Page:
The essence of EMS lies in its ability to monitor and provide real-time analysis on high energy usage equipment. This not only provides corporates with access to real-time data, but also allows the system to follow up and adjust accordingly when it detects any unreasonable usage level. “A good energy management can prolong the lifespan of equipment, reduce expense, and alert operators when emergency or malfunction occurs. This will help make both monitoring and maintenance easier, while minimising losses,”Mr Ying added.
EMS: Highly cost effective with quick result
EMS’s other advantage is cost effectiveness. “EMS does not require very high capital expenditure. As most property management companies have adopted BMS, all we need to do is to let the two systems connect and “communicate” in order to obtain relevant energy data for the analysis. Generally speaking, after two to three weeks of preparation of machine learning on twelve-month of historical data, EMS will begin to show its impact in about a month’s time,” said Mr Ying, adding that the JEDI’s goal is to help clients break even within 18 to 24 months.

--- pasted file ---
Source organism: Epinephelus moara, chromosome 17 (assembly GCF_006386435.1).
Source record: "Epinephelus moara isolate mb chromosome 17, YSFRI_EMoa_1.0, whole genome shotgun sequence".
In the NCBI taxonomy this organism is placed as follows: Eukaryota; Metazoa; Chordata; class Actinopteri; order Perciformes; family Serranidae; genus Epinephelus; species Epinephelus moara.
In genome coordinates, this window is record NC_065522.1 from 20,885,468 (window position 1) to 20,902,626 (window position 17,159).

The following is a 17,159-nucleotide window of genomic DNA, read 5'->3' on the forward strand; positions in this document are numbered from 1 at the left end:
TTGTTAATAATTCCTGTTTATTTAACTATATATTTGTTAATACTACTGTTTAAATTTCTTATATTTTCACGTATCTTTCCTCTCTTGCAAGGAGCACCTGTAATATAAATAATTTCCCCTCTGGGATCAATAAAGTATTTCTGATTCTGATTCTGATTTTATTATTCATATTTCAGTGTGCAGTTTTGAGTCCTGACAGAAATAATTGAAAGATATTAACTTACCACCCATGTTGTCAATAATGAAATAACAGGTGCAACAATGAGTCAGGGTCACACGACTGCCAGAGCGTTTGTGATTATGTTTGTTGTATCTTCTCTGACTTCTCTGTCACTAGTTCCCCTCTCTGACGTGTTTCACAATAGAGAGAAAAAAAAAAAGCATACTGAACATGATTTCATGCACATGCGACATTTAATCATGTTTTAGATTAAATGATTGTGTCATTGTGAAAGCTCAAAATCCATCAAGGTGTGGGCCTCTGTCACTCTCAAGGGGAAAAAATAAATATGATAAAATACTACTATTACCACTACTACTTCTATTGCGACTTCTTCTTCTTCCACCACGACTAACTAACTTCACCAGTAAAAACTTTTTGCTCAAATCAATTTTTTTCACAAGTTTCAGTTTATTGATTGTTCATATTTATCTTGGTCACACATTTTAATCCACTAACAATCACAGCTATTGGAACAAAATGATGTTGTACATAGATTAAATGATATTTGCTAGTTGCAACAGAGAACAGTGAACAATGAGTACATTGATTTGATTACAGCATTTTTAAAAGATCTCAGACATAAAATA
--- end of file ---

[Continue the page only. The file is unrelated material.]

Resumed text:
Link, which has set a goal of attaining carbon neutral by 2035, has long been leveraging technology to improve energy efficiency. For more than a decade, the company has adopted a plan that it formulated as a benchmark for managing energy efficiency. Colin Hong, Director of Hong Kong Operations at Link, said that Link has always valued sustainability. “Since 2010, Link has reduced its absolute energy consumption by 40%. Yet we are still working to improve, including unearthing new technology that can further reduce carbon emission. We want to continue doing our part for the environment.”
Link plans EMS installation at 54 properties by end of 2024
Since April 2021, Link has been trial-running EMS at T Town, Cheung Fat Plaza, Tsz Wan Shan Shopping Centre and TKO Gateway, with significant improvement achieved despite its decade-long high standard of energy management. The company will expand the system within its portfolio, with the goal of completing EMS installation at 54 of its properties before the 2024/25 financial year.
According to Mr Ying, one of the challenges of implementing EMS in Link’s properties was that to achieve tangible results, it would need to improve the performance of an already highly efficient system. “Though it was by no means an easy task, over the course of the year-long test run, we are pleased to help Link further reduce electricity usage of the selected malls by 4 to 5%.” In future, JEDI will continue to communicate closely with Link to understand the characteristics of different buildings, so that it can make minor adjustment to the modelling of their surrounding environment. This will help EMS bring true efficiency to Link’s shopping malls, and to create an ideal shopping experience for the local community.”